Who needs soap operas when you’ve got the auto industry? One Chinese automaker is providing enough gossip, misdirection and sneaky dealings to keep script writers happy for years.
Despite officially killing off its F3e electric car last week, Chinese battery firm turned electric vehicle manufacturer Build Your Dreams (BYD) has confirmed that it will be bringing the all-electric e6 crossover vehicle to the U.S. by the end of 2012.
We’re not holding our breath. BYD had promised that U.S. spec versions would be for sale by 2010.
Best known for its multi-billionaire shareholder Warren Buffet, BYD hasn’t had it easy in the past few months. Allegations of industrial espionage and charges of building a factory on land zoned for farming have kept the firm busy in the courts. Its expensive F3DM plug-in hybrid hasn’t fared well in its domestic market either, a fact BYD blames on lack of governmental support for plug-in vehicles.
But why is the e6 delayed by more than a year?
BYD e6 concept
Some sources close to BYD have claimed that the reason is due to alleged patent infringement. Earlier this year consumer electronics giant Sony filed a lawsuit accusing BYD of infringing two of its battery-related patents in Japan and has already had its famous VAIO notebooks cloned by BYD.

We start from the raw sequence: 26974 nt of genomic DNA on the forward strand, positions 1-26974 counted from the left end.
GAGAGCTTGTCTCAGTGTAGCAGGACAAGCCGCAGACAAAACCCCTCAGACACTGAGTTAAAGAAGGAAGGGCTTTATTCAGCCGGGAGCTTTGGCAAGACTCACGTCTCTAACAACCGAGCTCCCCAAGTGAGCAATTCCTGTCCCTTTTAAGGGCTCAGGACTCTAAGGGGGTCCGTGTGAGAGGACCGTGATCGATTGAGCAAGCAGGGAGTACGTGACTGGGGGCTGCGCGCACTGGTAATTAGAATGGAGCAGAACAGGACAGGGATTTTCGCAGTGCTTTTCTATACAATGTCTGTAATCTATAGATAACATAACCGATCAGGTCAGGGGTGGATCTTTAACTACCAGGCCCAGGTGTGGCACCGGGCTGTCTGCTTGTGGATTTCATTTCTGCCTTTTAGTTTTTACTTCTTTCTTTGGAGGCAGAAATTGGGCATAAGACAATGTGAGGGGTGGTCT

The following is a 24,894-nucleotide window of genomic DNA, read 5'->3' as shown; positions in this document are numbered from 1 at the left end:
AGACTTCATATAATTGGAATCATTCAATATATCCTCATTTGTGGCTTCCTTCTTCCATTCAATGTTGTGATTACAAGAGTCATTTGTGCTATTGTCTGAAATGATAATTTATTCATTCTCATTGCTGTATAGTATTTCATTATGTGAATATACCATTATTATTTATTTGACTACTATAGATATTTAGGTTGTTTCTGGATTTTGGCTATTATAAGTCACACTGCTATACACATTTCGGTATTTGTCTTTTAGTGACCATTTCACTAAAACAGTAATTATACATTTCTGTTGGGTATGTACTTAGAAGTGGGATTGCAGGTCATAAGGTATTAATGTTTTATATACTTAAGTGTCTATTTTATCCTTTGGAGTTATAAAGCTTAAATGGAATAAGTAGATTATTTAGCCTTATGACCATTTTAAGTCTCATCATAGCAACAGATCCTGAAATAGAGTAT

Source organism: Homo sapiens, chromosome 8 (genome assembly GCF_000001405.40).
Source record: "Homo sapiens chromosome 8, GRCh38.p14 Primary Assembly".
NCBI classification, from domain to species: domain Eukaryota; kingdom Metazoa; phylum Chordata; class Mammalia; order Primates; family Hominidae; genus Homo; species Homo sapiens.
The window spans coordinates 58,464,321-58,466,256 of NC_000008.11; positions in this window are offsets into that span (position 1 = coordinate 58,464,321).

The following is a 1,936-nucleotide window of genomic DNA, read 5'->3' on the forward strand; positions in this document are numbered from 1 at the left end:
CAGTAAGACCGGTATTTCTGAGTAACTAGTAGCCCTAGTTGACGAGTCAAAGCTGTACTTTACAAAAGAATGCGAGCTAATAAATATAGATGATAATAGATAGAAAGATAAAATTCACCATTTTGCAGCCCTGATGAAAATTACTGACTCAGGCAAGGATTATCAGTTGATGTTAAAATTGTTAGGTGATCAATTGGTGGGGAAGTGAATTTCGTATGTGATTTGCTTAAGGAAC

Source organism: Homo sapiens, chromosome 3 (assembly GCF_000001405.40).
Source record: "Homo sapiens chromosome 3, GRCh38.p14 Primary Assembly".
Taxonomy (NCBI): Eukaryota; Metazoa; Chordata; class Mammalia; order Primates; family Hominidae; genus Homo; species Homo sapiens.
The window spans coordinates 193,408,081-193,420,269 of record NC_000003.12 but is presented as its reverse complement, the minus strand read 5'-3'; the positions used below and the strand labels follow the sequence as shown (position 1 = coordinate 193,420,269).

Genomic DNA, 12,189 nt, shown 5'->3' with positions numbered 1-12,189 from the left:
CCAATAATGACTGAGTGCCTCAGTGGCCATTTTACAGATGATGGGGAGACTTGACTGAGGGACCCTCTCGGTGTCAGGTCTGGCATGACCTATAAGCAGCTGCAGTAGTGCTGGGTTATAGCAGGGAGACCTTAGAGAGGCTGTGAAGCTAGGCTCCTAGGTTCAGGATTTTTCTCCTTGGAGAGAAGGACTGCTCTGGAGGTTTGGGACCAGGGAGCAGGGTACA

Talking to The Wall Street Journal, Stella Li, BYD’s senior vice president and head of U.S. operations denied this rumor, citing a more practical reason for delays.
According to Li, the delay to getting the e6 into the U.S. has nothing to do with crash tests, build quality or even patent infringement. It was simply that the rear passenger space was too cramped.
Explaining that the battery pack was stored under the seat, Li explained that the company had worked hard to make the rear seats roomier, by modifying the battery pack.
This could easily explain the drop in range we’ve seen quoted for the car as well as justify the drop in battery pack capacity from an original claimed 72 kilowatt-hour battery pack to one of just 48 kilowatt-hours.
BYD e6 concept
Despite the drop in battery pack size, if the BYD makes it to the U.S. it would hold the longest range and largest battery pack of any five seat electric car of its type.
In keeping with a change in company direction from personal transport to mass transit, BYD also announced that it was working with the city of Los Angeles to bring electric busses to the city’s bus fleet as part of a test program.
BYD has already proven it can talk the talk when it comes to electric vehicles, but until the claimed 50 e6 fleet cars and pilot electric busses are traveling the streets of Southern California we think many will remain skeptical of the Chinese firm with big aspirations.